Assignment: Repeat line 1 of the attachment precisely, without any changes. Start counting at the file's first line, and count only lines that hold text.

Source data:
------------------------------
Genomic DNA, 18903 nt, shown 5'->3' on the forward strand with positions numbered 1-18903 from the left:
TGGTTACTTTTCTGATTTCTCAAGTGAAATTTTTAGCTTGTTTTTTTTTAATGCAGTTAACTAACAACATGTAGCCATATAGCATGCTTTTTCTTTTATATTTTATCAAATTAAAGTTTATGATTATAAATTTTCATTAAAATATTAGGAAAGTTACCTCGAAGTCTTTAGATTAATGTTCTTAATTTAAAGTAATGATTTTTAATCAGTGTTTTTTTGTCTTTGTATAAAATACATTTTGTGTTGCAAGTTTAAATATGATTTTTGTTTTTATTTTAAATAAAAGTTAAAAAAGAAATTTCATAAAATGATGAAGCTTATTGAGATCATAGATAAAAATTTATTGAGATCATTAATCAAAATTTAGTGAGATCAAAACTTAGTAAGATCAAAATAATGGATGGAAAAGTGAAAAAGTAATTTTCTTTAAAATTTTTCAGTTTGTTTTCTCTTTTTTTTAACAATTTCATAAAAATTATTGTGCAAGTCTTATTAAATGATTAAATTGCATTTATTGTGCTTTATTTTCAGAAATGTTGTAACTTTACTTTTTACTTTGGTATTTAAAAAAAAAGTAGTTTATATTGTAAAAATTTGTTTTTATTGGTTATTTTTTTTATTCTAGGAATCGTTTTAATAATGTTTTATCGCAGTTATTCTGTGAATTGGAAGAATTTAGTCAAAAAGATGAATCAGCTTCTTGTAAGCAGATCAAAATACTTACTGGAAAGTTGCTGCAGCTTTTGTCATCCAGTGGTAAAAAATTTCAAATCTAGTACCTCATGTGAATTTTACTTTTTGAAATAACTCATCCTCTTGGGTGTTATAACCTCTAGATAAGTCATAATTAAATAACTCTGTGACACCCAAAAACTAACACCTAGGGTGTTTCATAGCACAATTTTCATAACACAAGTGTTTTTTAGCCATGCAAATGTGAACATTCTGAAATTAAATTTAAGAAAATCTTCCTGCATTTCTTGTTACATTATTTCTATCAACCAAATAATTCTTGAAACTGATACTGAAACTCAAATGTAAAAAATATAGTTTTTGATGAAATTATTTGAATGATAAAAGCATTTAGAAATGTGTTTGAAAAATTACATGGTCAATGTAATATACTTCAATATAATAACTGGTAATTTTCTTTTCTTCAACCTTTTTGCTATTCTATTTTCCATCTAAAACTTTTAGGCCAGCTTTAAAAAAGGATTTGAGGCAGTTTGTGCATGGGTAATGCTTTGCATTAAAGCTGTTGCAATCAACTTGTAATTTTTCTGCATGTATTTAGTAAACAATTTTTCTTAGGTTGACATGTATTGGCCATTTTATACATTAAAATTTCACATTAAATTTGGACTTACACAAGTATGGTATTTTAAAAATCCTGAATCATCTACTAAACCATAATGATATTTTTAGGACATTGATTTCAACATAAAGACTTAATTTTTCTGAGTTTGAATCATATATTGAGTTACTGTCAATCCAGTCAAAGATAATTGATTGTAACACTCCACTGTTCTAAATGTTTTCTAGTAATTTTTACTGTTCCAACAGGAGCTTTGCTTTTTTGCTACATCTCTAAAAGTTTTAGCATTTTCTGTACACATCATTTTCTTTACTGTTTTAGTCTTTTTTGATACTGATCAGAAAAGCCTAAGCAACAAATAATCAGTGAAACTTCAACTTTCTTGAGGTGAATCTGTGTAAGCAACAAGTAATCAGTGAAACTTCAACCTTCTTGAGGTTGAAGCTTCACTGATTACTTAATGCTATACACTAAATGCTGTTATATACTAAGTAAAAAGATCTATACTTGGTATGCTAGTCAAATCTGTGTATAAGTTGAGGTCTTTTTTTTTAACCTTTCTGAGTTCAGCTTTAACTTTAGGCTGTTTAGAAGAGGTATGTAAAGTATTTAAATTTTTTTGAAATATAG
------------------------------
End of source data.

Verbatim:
Genomic DNA, 18903 nt, shown 5'->3' on the forward strand with positions numbered 1-18903 from the left: